• Health issues: Liver and kidney diseases affect the degu’s efficiency in burning calories after it eats. They will also often affect the absorption of fats and proteins. These effects reduce the size and weight of your degu.

Degu Size and Weight Compared to Other Small Pets

Most pet owners think that there is not much difference in the weights or sizes of degus and other small pets. Here is a table that will help you easily compare these elements and make the right choice of a pet in relation to your available space.

Animal Weight Body Size
Degu 10 oz (300 g) 9-12 in (23-30 cm)
Guinea Pig 32 oz (900 g) 8-10 in (20-25 cm)
Mouse 1.2 oz (35 g) 5-7 in (13-18 cm)
Ferret 50 oz (1.5 kg) 13-16 in (35-40 cm)
Chinchilla 25 oz (700 g) 10-14 in (25-35 cm)
Sugar Glider 5 oz (140 g) 5-6 in (13-15 cm)
Gerbil 2 oz (60 g) 6-12 in (13-30 cm)
Hamster 6 oz (160 g) 5-7 in (13-18 cm)

Can Degus Become Overweight?

Yes, degus can become overweight. This places them at a high risk of contracting diabetes. It is advisable to regularly weigh your degus and chart the values so that you are sure they are within the healthy weight range.

If a non-pregnant degu is above 250 g, here are some steps to reduce its weight to a healthy one:

  • Remove its treats such as nuts because these are usually high in proteins and fats.
  • Be strict in keeping the quantity of its hard feed to 10g/adult degu/day.
  • Increase the toys inside a degu’s cage for its exercise and take it out of its cage often.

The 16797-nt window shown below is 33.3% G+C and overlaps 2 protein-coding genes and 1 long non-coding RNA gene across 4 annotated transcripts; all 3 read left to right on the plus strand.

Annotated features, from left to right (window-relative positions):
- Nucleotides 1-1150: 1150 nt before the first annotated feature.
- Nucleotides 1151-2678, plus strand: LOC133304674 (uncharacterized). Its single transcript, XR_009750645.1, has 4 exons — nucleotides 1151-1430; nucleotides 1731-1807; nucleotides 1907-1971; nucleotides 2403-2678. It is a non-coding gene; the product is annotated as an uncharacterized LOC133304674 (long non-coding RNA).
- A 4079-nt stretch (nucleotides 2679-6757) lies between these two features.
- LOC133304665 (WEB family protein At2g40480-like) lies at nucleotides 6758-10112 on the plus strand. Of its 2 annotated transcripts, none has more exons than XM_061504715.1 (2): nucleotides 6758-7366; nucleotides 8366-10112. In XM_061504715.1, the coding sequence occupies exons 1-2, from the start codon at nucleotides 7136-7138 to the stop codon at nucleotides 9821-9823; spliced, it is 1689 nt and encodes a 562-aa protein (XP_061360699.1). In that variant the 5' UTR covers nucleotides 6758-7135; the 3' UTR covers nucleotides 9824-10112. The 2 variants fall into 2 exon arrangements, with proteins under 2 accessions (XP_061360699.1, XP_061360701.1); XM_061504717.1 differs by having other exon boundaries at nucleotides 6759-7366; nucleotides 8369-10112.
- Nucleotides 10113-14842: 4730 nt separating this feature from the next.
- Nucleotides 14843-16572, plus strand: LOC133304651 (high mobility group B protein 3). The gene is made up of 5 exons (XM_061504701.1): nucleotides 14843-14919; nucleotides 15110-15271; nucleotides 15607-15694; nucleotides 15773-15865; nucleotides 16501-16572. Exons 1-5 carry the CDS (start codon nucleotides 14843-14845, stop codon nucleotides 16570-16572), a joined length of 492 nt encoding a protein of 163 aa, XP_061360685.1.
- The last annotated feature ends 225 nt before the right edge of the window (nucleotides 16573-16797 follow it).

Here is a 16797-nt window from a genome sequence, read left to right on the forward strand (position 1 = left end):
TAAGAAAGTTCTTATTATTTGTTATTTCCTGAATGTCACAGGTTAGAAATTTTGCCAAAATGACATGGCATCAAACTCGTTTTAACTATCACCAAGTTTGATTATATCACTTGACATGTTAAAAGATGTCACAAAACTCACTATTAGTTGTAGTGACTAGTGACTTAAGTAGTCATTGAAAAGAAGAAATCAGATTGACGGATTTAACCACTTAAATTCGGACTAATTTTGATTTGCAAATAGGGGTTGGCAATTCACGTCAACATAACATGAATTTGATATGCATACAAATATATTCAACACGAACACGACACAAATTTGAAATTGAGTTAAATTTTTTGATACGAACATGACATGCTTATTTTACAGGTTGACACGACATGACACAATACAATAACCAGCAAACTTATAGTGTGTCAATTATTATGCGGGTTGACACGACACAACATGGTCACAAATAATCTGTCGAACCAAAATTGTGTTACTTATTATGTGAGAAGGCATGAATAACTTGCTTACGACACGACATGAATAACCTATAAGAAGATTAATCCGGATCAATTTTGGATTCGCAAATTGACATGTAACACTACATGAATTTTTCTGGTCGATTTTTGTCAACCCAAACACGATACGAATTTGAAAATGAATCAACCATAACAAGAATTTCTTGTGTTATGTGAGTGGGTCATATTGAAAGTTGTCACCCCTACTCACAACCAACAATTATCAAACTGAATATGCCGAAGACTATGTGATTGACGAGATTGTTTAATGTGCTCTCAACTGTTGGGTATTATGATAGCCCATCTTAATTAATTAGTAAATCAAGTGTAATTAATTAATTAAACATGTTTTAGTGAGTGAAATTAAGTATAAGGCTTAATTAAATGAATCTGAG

• Train the animal to perform some tricks so that it maximizes activity while stimulating its mind.

Will Degus Stay Small When Kept In A Small Cage?

No, a small cage will not make your degu stay small. The minimum cage size when housing two degus is 24 x 18 x 24 inches. A larger cage than this is a perfect choice. Thankfully, degu cages are inexpensive.

When dealing with an overweight animal, some degu owners will choose to let it stay in a small cage believing that this “squeezes” its body to shape. This, however, is erroneous thinking.

The small cage only makes a degu stressed in its surroundings and leaves you with a pet with which you want to spend as little time as possible.

Moreover, letting your degu live in a cramped cage is quite cruel. Some of the signs of stress in a degu include repeated attempts to escape and loud squeals.

Wrapping Up

Size and weight might not be significant considerations when choosing most pets, but this is not so for a degu. It, after all, is a pocket pet, and too big of one will not fit in your palms or pocket.

Fortunately, with the above information, you know what to anticipate when keeping a degu and how best to keep it within a healthy size or weight.

avatar Jane
Jane is an experienced animal care specialist with a focus on rodents and small mammals, with over 10 years of experience in the pet industry. Her articles provide practical guidance on choosing the right pet and managing common health issues. Jane is an advocate for animal welfare and supports organizations dedicated to protecting wildlife. read more...